No surprise then that I started to long for my old digital media agency days. It was between 1999 and 2008, when I worked with Avenue A in Seattle and London (as you know from above), followed by Carat Interactive, Diffiniti (a Carat offshoot), Isobar and, lastly, with Neo@Ogilvy, where I was regularly tasked to craft solutions to address a wide-ranging number of marketing and business problems for brands like American Express, Microsoft, AOL, IBM and many others. The hours exhausting, the #adtech, well, it was advancing, and my skills emerging at best, but I really loved the work and especially the incredibly bright people* I was lucky to work with.
And, so, my appetite and desire to start another business grew. I wanted to create something from scratch again.
The framework for MeasureMatch, as you see it today, started to form, though I didn’t even know it then, during the 14 months following my departure from Signal (between February 2015 and April 2016). That was when I had planned and attempted to execute a merger of several analytics consultancies across Europe.
Long story short, that merger didn’t work out, but the experience was nothing less than phenomenal. What I gained, in addition to a number of brilliant, life-long relationships, was a conviction that I had to get back into a services business, but at a substantive scale. And it had to create value from the advanced application of technology and data.
MeasureMatch is now that business.
I founded the company to address a number of acute problems all too commonly experienced by companies trying to advance their digital marketing, measurement, customer experience and insight capabilities.
These problems include:
Technology vendors: SaaS or otherwise, they provide powerfully valuable products, but many do not have, nor do they want to have, the people to properly service the companies that subscribe to their software. MeasureMatch Experts helps to fill this gap.
Supply & Demand: Independent technology, analytics and insight services providers, while in considerable demand, are, silly as it may seem, very hard to find. MeasureMatch will also help to address this problem.
Verification: There is little to no independent data for companies to verify the quality of contingent workers or consultancies in advance of buying their services. MeasureMatch helps here, too.
Feast or Famine: Independent consultants, freelancers and consultancies are hungry for work and growth, but they all-too-commonly don’t dedicate time or resources to sales and marketing, so they regularly experience feast-or-famine revenue cycles. MeasureMatch is committed to attracting and retaining the best and most valuable companies, and their projects, for our Experts.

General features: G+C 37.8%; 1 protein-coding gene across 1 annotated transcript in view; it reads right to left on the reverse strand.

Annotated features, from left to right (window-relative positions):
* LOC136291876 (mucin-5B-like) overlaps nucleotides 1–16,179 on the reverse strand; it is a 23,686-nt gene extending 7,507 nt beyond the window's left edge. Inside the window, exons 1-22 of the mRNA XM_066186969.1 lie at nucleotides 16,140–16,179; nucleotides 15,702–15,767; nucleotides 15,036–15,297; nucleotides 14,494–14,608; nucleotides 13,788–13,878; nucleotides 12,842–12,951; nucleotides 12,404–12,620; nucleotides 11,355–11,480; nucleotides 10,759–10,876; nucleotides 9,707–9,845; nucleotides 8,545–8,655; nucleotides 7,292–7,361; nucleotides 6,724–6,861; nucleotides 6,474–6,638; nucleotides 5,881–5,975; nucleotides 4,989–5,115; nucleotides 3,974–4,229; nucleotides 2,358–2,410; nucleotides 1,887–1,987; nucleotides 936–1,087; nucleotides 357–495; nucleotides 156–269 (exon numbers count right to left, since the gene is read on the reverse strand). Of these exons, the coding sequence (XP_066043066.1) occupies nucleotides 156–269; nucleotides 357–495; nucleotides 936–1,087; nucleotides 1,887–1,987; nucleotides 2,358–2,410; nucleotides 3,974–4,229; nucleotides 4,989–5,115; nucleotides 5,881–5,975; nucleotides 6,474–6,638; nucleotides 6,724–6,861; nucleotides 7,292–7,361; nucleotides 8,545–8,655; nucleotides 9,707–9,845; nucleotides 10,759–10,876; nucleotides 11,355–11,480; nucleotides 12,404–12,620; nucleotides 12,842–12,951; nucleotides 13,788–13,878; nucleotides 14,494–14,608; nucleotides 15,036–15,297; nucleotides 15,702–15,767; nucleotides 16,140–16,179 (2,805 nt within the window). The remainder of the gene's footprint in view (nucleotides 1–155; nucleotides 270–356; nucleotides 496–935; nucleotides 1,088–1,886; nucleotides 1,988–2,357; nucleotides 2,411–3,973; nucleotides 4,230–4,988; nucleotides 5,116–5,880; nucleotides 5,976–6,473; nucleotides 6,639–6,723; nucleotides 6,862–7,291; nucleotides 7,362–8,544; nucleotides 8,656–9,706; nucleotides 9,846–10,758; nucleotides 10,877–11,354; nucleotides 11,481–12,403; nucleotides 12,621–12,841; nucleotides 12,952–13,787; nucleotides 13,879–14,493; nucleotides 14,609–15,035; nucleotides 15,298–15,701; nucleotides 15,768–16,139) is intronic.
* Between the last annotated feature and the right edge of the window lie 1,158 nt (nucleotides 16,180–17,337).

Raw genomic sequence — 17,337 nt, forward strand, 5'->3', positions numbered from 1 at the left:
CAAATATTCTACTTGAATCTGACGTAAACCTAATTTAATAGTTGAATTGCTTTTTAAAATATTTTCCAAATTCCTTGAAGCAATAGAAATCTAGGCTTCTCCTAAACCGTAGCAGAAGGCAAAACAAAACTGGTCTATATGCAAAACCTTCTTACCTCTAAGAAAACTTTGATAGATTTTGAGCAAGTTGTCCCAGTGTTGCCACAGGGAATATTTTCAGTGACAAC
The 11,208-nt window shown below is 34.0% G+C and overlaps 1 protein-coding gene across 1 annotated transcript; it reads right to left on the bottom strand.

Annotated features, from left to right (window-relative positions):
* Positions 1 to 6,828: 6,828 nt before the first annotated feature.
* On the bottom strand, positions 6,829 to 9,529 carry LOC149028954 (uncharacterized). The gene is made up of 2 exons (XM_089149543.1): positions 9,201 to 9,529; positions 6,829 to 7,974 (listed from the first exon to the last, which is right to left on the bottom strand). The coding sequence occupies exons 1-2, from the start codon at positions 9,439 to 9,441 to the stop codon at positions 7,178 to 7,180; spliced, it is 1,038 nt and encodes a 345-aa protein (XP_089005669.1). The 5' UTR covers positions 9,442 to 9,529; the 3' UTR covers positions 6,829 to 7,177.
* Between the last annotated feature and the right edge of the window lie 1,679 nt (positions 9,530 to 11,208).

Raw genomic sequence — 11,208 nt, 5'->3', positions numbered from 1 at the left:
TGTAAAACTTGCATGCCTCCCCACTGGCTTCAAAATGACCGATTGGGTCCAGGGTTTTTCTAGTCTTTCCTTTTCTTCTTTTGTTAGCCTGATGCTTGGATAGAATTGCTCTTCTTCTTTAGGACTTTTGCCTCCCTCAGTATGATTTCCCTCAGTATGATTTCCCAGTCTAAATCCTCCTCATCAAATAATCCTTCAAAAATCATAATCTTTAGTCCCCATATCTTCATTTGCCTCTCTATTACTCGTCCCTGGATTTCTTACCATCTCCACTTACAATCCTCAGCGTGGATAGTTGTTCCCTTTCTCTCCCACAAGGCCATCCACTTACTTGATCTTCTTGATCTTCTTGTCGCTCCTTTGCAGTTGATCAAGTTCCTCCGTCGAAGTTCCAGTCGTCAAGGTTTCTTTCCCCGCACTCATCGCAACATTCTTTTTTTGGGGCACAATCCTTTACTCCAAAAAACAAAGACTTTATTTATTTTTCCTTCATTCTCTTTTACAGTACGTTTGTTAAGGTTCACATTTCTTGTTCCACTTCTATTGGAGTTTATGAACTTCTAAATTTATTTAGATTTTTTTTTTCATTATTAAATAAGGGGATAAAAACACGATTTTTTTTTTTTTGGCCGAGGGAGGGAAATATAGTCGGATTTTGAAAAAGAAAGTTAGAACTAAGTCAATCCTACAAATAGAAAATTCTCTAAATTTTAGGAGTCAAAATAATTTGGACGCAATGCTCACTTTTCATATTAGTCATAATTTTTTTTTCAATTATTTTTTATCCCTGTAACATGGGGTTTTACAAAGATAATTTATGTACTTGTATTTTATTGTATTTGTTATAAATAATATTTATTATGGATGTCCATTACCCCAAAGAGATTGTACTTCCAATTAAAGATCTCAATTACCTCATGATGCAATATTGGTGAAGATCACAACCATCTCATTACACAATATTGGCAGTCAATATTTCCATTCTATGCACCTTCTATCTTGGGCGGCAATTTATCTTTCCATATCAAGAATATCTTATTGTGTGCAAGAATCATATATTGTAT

Importantly, if indeed the “CMO of tomorrow is the data nerd of today”, as was beautifully said by Foundation Capital’s Ashu Garg in “Decade of the CMO”, and you believe, like we do, that we’re just a year into a decade of phenomenal technology and analytics capabilities investment growth by organizations around the globe, then a workforce will need to be mobilized to truly realize that investment value. This is the opportunity we’re focused on serving.
So, that’s the abridged backstory and a quick introduction to my latest entrepreneurial endeavour, MeasureMatch.
Now, a few thank yous are in order.
Some of the incredibly inspiring data, analytics and/or technology savvy professionals I have had the amazing fortune of meeting, working with or getting to know include: Young-Bean Song, Iain Starr, Chen Zhao, Sandy Schlee, Anthony Kippen, Indranil Datta, Alessia Kosagowsky, Matthew Tod, Andy Fisher, Carmen Mardiros, Michael Notté, Nick Orsman, Ray You, Yali Sassoon, Keely Jacob, Tom Bate, Gary Angel, Thaer Namruti, Aurélie Pols, Alex Brown, Irène Labus, Matthias Bettag, Laura Parfitt, Geddy van Elburg, Robert Webster, Sébastien Manaches, Rob Jackson (look at you, Global Head of DBi at Havas Media!), Michael Feiner, Cristina Sagarduy, Oliver Schiffers, Ben Sidebottom, Louise Ainsworth, Sergio Maldonado, Caroline S. Henne, Karsten Courtin, Paul Newbury, Boris Musykantskii, Gemma Muñoz, Lutz Wiechert, Stéphane Hamel, Tanja Fröhlich, Pau Agulló, Adrian Kingwell, Jim Dravillas, Ira Helf, Julian Juenemann, Andy Cocker, Matthias Postel, Max Bernstein and many others. Thank you for being awesome and being a fantastic inspiration.
And, well, it would be terribly remiss of me not to extend a heartfelt thank you to my advisors: Maggie Boyer Finch, Shubu Mitra (also investor), Emma Marlow, Matt O’Neill (also investor), Peter O’Neill and James Dutton.
Last, but certainly not least, thank you to my friends, family, in-laws and extended family. You know who you are ;-)
Thank you for coming along with me on this adventure. I’d love to hear what you think. I am learning and trying every day.
James Sandoval, Founder & CEO, MeasureMatch
Photo by Christopher S. Maloney (NorthLights) — Own work, CC BY 2.5